Reverse Culture Shock (Not)

They always say when you return from studying abroad you will have intense homesickness for your acquired country; warnings about reverse culture shock are rife and uttered in intensely somber tones whenever you are preparing to go away. When I returned from studying abroad, however, I had no such experience and I want to share what I actually felt so that in case someone else reads this and has an abnormal experience of homesickness while studying abroad they know they are not alone.

I am extremely grateful for the chance I had to study abroad and very glad to have gone. That being said, almost the entire time I was there I felt emotionally distant and homesick. Before leaving I didn’t feel any particular connection to Norman or even the U.S. I thought of it as my unfortunate home. As soon as I was gone, however, I missed everything, from food spots to the friends who made them worth visiting. Even my minimum wage job became a pleasant memory. I saw incredible things, but ultimately I was deeply unhappy during my time abroad.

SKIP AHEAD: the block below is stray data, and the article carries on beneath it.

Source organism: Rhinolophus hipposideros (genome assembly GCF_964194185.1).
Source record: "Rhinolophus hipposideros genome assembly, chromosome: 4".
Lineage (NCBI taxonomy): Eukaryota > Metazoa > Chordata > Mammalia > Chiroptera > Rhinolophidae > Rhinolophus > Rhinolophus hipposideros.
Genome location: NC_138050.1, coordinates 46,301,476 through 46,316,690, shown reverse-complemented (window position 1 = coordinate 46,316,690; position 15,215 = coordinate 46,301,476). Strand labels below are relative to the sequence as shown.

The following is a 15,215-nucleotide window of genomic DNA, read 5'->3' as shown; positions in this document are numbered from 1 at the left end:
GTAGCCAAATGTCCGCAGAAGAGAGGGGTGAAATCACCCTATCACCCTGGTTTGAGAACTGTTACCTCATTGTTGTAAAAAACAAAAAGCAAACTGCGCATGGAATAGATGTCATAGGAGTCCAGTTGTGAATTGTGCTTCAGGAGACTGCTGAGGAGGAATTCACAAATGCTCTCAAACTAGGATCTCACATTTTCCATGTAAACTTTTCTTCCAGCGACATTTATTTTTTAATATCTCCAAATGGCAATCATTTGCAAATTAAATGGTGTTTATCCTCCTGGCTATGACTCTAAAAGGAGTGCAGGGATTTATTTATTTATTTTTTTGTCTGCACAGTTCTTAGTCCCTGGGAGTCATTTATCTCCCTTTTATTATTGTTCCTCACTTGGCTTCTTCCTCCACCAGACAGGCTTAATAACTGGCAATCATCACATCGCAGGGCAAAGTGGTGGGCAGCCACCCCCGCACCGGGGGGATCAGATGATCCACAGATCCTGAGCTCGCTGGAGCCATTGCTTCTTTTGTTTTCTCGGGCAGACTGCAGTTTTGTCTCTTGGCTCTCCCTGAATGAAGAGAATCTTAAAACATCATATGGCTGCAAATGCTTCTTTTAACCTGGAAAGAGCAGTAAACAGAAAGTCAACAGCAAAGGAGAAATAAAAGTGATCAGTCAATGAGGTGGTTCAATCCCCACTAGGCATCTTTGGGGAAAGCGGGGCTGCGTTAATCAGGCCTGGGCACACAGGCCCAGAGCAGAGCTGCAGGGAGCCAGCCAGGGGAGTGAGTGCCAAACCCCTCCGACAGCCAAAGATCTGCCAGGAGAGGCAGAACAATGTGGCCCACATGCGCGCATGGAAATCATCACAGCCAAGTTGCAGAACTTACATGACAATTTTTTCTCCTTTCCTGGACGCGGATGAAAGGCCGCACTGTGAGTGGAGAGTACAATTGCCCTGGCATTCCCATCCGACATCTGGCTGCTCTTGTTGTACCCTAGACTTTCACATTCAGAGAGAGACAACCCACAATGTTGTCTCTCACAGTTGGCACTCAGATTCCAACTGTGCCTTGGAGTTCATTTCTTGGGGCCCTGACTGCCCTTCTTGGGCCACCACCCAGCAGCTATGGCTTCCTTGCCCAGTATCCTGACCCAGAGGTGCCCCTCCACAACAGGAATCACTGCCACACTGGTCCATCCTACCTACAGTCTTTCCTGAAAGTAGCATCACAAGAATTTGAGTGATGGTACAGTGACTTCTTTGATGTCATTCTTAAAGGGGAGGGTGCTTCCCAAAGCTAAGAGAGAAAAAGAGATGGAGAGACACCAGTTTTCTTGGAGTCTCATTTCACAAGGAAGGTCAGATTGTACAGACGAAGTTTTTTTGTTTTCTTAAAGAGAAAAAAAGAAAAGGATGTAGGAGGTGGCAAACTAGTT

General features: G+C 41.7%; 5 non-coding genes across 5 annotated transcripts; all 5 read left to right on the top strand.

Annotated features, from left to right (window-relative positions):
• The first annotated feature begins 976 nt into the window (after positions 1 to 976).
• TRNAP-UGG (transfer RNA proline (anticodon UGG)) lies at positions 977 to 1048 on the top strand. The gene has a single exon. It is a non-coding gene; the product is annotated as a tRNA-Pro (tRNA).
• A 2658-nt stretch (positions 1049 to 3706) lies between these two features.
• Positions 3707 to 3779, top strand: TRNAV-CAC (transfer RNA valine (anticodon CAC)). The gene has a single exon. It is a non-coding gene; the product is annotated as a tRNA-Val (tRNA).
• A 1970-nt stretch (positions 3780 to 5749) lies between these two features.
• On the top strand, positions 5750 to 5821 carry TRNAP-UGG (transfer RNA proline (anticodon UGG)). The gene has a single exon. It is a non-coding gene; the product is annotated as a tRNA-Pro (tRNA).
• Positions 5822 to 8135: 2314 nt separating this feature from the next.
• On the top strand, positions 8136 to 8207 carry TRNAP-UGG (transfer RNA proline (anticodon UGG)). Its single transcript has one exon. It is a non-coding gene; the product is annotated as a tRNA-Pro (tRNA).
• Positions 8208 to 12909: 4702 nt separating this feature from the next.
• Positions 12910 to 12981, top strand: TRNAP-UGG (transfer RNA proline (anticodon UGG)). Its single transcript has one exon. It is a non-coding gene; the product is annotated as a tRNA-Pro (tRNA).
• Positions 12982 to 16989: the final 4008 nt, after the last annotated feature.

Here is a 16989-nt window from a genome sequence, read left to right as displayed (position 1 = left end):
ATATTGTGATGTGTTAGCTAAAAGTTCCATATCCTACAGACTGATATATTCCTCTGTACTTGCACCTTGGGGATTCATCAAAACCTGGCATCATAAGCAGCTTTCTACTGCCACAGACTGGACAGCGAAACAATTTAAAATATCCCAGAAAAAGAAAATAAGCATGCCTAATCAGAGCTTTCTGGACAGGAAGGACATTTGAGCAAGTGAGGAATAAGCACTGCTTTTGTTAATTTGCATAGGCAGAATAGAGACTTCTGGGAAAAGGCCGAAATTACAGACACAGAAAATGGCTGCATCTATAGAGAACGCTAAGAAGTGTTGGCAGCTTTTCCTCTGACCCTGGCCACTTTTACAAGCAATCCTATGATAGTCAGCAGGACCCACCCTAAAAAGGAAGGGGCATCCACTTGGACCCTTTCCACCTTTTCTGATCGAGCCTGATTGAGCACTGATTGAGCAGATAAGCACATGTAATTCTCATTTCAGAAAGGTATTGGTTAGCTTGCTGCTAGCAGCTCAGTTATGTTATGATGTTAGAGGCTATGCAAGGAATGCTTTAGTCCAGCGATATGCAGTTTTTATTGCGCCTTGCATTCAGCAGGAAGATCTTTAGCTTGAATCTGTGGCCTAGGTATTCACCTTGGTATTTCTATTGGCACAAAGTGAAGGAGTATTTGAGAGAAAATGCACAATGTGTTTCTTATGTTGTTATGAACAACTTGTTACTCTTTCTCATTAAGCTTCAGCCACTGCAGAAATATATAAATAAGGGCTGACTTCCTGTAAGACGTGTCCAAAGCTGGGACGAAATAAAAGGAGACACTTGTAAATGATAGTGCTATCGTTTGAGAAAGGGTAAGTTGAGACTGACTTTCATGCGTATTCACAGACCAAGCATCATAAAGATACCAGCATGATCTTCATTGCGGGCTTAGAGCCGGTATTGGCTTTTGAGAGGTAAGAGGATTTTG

Having sufficiently “made the most” of my time and opportunities in Europe I returned in early July. I have never been so happy to have reliable phone service and to see signs in English. I relish my memories of my time abroad and the perspective it gave me. But I had none of the reverse culture shock promised me and I think I’m well beyond the possibility of it now, having been back for almost four months. Not every study abroad experience, no matter how valuable or objectively amazing it is, will feel like a constant high, and coming home very well may be the best part. It’s ok, it doesn’t make you abnormal, and it very well may make you realize your love for your various other homes to boot.

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